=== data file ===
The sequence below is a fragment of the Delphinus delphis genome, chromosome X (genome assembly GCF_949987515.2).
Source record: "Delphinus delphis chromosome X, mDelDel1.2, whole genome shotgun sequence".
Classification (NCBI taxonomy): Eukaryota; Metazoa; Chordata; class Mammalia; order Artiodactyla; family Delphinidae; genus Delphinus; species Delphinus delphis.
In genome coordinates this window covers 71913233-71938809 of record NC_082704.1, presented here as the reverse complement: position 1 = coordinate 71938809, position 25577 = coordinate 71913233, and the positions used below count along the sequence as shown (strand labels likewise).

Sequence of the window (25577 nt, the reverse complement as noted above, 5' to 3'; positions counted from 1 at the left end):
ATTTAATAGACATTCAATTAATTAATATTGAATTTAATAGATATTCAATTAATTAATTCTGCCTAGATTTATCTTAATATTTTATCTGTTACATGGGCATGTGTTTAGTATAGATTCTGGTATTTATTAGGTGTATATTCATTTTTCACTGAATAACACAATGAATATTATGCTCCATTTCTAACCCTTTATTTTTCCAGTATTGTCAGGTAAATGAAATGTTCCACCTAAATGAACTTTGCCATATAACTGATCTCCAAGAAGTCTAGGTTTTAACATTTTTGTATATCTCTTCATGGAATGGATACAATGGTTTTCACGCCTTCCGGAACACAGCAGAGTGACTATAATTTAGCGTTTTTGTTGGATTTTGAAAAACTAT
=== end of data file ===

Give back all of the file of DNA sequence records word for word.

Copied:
The sequence below is a fragment of the Delphinus delphis genome, chromosome X (genome assembly GCF_949987515.2).
Source record: "Delphinus delphis chromosome X, mDelDel1.2, whole genome shotgun sequence".
Classification (NCBI taxonomy): Eukaryota; Metazoa; Chordata; class Mammalia; order Artiodactyla; family Delphinidae; genus Delphinus; species Delphinus delphis.
In genome coordinates this window covers 71913233-71938809 of record NC_082704.1, presented here as the reverse complement: position 1 = coordinate 71938809, position 25577 = coordinate 71913233, and the positions used below count along the sequence as shown (strand labels likewise).

Sequence of the window (25577 nt, the reverse complement as noted above, 5' to 3'; positions counted from 1 at the left end):
ATTTAATAGACATTCAATTAATTAATATTGAATTTAATAGATATTCAATTAATTAATTCTGCCTAGATTTATCTTAATATTTTATCTGTTACATGGGCATGTGTTTAGTATAGATTCTGGTATTTATTAGGTGTATATTCATTTTTCACTGAATAACACAATGAATATTATGCTCCATTTCTAACCCTTTATTTTTCCAGTATTGTCAGGTAAATGAAATGTTCCACCTAAATGAACTTTGCCATATAACTGATCTCCAAGAAGTCTAGGTTTTAACATTTTTGTATATCTCTTCATGGAATGGATACAATGGTTTTCACGCCTTCCGGAACACAGCAGAGTGACTATAATTTAGCGTTTTTGTTGGATTTTGAAAAACTAT